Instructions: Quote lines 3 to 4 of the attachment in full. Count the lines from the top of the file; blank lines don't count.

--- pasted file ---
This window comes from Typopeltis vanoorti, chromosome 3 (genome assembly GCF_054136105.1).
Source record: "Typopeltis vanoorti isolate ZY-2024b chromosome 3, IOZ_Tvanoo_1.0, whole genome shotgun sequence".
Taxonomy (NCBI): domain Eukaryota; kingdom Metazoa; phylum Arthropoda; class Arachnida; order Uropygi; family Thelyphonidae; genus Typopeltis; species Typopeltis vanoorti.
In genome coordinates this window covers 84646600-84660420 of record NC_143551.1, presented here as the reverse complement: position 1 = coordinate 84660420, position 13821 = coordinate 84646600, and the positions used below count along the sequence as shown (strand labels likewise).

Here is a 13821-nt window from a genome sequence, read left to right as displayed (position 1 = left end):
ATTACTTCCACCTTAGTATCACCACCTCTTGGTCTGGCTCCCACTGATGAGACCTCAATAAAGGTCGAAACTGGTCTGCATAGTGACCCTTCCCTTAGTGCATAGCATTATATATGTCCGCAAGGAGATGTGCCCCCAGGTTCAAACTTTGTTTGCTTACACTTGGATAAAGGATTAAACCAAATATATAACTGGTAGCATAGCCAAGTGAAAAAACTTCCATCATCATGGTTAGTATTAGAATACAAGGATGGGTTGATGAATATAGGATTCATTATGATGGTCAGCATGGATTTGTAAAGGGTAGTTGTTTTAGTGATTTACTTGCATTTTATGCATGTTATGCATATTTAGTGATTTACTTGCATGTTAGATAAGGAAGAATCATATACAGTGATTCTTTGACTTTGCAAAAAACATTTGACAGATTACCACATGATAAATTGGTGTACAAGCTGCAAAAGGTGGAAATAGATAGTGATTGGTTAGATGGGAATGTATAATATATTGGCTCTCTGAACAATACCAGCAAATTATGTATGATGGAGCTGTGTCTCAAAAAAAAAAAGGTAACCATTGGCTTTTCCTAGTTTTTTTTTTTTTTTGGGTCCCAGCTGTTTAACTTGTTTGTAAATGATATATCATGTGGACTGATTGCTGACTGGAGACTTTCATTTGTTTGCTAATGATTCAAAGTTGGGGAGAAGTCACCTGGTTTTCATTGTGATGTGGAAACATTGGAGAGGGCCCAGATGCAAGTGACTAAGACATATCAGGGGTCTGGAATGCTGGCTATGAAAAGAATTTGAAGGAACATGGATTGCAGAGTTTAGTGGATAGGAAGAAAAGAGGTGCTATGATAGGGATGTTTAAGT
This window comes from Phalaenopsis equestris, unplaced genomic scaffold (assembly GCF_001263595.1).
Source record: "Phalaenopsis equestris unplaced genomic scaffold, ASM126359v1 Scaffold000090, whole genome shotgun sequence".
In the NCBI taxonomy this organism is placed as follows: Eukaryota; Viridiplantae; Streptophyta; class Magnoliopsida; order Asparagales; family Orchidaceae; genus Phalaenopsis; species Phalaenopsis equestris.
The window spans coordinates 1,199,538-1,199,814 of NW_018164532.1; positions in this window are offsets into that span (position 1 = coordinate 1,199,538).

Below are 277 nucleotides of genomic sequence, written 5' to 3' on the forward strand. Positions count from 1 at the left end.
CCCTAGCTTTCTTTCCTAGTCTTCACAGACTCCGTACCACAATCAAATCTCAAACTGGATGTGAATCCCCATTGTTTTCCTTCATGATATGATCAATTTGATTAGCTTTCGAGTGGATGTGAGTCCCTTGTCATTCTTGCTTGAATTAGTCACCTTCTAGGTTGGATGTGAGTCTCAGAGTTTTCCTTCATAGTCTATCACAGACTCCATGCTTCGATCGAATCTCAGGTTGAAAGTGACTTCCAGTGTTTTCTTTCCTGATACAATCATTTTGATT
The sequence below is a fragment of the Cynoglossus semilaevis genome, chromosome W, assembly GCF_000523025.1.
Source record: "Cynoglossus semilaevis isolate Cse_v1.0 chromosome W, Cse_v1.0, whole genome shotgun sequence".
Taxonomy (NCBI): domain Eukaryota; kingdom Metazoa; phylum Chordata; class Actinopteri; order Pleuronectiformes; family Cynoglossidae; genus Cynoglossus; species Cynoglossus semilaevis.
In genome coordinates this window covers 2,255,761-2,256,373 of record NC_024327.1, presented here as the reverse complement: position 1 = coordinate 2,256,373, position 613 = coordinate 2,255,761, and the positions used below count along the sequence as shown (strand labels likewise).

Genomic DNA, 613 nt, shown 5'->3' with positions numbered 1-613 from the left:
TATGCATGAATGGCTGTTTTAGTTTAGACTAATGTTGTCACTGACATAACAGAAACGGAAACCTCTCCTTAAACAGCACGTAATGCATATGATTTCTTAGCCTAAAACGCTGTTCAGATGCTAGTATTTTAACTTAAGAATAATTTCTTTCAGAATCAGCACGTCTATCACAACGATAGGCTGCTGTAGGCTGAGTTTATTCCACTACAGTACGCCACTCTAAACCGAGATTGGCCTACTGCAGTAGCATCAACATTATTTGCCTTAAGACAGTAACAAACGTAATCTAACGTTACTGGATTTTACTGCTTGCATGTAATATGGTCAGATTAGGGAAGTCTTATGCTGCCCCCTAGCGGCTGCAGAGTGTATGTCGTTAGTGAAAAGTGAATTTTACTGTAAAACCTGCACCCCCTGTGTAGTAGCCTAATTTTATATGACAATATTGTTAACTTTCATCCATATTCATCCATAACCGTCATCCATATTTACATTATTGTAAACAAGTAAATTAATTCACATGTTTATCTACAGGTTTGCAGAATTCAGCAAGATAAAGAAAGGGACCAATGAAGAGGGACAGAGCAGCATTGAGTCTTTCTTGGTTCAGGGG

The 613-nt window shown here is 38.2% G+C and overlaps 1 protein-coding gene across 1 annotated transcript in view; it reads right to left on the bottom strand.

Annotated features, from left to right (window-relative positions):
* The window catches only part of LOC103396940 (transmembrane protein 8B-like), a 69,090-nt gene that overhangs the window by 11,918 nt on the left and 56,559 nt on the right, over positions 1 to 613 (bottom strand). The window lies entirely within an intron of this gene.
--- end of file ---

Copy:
Taxonomy (NCBI): domain Eukaryota; kingdom Metazoa; phylum Arthropoda; class Arachnida; order Uropygi; family Thelyphonidae; genus Typopeltis; species Typopeltis vanoorti.
In genome coordinates this window covers 84646600-84660420 of record NC_143551.1, presented here as the reverse complement: position 1 = coordinate 84660420, position 13821 = coordinate 84646600, and the positions used below count along the sequence as shown (strand labels likewise).